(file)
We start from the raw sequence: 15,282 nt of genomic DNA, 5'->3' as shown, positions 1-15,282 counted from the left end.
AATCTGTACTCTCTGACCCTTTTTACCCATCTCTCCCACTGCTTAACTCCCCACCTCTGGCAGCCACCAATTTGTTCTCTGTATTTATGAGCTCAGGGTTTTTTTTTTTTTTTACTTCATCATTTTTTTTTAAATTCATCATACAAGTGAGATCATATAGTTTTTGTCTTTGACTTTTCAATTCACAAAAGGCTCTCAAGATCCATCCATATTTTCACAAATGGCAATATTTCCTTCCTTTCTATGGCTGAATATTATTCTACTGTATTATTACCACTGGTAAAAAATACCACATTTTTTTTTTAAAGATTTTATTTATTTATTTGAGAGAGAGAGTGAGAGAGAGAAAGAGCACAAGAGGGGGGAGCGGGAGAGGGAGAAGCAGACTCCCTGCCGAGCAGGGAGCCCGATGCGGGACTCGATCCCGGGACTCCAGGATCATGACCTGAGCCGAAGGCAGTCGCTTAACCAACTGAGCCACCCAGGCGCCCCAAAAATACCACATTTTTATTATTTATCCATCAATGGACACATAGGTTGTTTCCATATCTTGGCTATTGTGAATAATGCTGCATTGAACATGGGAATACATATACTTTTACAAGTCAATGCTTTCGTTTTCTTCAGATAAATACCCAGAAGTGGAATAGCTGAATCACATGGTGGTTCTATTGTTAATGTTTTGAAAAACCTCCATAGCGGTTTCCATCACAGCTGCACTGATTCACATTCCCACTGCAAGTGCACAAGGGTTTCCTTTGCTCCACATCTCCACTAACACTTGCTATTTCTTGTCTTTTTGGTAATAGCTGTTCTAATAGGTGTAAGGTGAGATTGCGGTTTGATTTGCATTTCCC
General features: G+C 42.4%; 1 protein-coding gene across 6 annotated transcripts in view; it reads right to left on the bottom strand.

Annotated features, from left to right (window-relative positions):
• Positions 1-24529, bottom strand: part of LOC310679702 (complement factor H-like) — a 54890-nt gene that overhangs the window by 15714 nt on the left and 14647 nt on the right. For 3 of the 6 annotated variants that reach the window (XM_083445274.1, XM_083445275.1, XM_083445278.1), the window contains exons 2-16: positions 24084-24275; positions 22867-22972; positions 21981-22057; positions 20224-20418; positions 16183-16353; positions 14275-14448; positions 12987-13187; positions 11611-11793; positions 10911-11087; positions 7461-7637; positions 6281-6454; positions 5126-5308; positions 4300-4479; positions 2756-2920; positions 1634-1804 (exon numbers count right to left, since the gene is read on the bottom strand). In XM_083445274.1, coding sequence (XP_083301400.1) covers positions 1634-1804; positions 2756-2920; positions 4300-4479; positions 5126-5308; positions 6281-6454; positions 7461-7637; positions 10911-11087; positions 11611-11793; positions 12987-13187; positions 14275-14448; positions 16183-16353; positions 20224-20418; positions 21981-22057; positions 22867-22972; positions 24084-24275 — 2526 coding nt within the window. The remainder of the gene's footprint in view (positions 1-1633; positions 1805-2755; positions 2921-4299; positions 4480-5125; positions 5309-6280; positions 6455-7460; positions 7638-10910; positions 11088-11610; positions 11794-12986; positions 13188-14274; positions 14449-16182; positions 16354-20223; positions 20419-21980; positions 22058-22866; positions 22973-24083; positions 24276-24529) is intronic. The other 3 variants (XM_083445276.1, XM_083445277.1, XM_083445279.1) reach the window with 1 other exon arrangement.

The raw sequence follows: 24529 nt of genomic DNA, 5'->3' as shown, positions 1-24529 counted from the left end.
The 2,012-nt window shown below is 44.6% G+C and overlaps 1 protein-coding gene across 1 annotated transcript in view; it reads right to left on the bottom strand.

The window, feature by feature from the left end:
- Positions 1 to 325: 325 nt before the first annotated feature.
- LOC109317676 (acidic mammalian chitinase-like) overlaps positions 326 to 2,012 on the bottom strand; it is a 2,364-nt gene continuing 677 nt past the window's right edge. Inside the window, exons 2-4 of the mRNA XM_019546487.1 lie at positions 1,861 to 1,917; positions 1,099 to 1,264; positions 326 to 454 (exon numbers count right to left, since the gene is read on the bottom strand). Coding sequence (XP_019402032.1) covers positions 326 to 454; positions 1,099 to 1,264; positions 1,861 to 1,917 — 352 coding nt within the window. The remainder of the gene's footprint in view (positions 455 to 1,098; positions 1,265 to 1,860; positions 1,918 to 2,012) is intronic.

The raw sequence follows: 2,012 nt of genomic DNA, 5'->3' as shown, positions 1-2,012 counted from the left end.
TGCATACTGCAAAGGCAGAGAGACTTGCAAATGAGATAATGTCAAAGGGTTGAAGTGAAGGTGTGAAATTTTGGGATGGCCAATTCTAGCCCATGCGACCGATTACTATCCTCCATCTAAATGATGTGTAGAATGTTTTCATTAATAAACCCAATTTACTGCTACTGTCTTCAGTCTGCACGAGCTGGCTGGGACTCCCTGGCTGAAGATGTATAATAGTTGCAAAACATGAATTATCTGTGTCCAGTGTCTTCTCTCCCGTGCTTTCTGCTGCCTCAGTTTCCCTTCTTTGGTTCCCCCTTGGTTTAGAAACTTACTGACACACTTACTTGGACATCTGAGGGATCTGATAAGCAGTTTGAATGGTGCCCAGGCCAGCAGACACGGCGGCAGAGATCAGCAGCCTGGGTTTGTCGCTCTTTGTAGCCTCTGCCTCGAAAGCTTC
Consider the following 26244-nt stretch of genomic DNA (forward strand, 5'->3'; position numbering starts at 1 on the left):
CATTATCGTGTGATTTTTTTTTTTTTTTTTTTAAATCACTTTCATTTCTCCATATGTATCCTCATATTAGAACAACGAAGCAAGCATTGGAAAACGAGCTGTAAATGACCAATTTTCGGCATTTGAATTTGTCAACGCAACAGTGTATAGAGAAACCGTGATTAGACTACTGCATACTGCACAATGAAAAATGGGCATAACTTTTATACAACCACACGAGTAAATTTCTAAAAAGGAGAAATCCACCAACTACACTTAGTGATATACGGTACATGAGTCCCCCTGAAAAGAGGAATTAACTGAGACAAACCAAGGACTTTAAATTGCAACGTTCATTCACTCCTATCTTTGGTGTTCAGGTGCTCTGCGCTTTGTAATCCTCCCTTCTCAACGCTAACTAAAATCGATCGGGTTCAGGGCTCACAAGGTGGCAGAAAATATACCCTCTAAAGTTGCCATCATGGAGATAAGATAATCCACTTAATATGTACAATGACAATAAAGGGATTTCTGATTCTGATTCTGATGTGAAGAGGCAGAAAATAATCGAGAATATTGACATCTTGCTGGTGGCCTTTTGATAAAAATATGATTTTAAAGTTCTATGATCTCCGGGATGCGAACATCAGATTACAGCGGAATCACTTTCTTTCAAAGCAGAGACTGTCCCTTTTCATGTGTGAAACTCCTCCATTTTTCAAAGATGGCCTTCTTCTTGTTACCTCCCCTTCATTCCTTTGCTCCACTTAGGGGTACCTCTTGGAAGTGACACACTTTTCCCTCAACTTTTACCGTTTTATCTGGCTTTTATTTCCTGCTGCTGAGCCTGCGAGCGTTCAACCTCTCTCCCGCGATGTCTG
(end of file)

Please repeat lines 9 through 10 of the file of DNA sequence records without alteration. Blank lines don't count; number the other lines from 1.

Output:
- Positions 1 to 325: 325 nt before the first annotated feature.
- LOC109317676 (acidic mammalian chitinase-like) overlaps positions 326 to 2,012 on the bottom strand; it is a 2,364-nt gene continuing 677 nt past the window's right edge. Inside the window, exons 2-4 of the mRNA XM_019546487.1 lie at positions 1,861 to 1,917; positions 1,099 to 1,264; positions 326 to 454 (exon numbers count right to left, since the gene is read on the bottom strand). Coding sequence (XP_019402032.1) covers positions 326 to 454; positions 1,099 to 1,264; positions 1,861 to 1,917 — 352 coding nt within the window. The remainder of the gene's footprint in view (positions 455 to 1,098; positions 1,265 to 1,860; positions 1,918 to 2,012) is intronic.